The April storm that ravaged the country and cut power for days for thousands of Aucklanders is the most expensive so far this year, costing more than cyclones Gita and Fehi combined.
According to the Insurance Council of New Zealand (ICNZ), it has cost insurers more than $72 million, resulting in over 13,000 claims.
“Last year was the most expensive year on record for severe weather events with $243 million in insured losses,” ICNZ chief executive Tim Grafton said. “This storm brings the total for this year to $173.1 million and we are only in May and still have the late-April floods to calculate - so it is not hard to imagine this year being another big one.”
With more and more extreme weather events being felt by the country, the ICNZ said it welcomes the release of the Climate Change Adaptation Technical Working Group’s recommendations Adapting to Climate Change in New Zealand.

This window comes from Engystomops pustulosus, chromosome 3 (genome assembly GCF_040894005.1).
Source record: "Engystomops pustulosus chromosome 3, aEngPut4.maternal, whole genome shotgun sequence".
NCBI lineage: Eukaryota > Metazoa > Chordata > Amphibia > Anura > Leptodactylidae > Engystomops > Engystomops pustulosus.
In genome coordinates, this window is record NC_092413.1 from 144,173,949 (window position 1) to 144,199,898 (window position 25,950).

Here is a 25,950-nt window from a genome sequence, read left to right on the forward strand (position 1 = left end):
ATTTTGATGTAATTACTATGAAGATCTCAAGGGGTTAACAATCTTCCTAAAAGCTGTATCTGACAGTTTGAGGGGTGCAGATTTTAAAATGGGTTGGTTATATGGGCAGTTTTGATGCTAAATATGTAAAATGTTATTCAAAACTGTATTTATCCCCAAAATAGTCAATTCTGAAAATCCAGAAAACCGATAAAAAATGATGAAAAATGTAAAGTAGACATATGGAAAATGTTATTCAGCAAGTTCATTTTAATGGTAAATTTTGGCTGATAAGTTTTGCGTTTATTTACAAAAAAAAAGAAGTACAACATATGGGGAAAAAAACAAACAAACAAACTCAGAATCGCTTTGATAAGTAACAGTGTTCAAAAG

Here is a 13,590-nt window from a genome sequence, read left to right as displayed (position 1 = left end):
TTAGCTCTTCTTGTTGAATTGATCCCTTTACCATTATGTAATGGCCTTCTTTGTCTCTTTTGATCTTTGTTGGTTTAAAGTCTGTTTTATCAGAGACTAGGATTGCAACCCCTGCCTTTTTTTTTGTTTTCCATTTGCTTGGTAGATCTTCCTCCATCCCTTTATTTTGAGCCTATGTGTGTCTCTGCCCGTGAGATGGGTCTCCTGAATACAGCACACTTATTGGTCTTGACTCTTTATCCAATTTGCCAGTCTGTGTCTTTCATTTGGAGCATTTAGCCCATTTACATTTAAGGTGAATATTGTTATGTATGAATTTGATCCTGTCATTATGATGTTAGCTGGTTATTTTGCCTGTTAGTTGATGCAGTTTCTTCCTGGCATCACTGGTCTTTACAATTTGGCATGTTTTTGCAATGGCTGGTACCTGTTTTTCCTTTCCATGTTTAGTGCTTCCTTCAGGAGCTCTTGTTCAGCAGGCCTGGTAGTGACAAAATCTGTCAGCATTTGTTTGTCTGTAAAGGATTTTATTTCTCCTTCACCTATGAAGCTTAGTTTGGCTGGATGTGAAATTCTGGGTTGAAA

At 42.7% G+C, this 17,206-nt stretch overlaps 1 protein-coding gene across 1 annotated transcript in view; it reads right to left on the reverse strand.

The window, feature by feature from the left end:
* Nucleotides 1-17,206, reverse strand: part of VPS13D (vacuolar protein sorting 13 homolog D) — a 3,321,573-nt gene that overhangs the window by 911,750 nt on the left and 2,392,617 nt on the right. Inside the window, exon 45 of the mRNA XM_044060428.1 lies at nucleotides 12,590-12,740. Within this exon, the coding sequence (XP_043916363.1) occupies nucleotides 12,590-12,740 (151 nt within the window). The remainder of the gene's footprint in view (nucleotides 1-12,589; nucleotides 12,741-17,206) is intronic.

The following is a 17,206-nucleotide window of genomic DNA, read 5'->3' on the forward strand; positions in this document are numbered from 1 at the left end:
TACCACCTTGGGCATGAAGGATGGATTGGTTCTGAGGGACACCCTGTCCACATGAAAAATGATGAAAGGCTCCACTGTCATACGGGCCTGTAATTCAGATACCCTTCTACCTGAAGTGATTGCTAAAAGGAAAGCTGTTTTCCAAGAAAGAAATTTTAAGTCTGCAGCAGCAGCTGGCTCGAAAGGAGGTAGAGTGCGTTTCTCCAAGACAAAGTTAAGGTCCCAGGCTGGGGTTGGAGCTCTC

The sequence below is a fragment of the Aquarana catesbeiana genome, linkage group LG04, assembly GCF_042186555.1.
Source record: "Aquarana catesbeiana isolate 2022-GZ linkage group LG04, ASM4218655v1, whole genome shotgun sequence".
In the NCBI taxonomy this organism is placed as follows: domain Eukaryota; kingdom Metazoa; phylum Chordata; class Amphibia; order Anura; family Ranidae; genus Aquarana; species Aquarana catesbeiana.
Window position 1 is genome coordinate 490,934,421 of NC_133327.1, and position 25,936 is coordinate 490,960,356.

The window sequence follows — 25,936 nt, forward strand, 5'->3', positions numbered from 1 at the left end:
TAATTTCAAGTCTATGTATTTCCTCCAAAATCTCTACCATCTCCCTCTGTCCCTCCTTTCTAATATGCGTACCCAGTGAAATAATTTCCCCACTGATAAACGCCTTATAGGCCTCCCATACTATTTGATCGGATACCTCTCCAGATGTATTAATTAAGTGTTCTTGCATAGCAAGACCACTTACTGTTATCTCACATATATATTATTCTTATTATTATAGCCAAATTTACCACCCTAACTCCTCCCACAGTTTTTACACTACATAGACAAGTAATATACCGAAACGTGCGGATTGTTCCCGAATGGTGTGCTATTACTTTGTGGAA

“Every dollar spent on adaptation now will be more than repaid in future savings,” Grafton said. “The longer we wait to adapt, the more it will cost us - and if we fail to adapt altogether it will cost us the most.”
The April nationwide storm is now the fifth biggest storm of this century. Data from the ICNZ shows it cost insurers $72,110,265, across 13,327 claims, with the majority arising from homes and content claims.
ICNZ’s detailed list of the five biggest storms of the century is as follows:
1. 15-16 February 2004 Lower North Island Storms $148.3m
2. 3-7 April 2017 Cyclone Debbie $91.5m
3. 11-12 September 2013 Nationwide Storms $77.1m
4. 10-12 July 2007 Far North/Auckland/Coromandel $72.7m
5. 10-11 April 2018 Nationwide storms $72.1m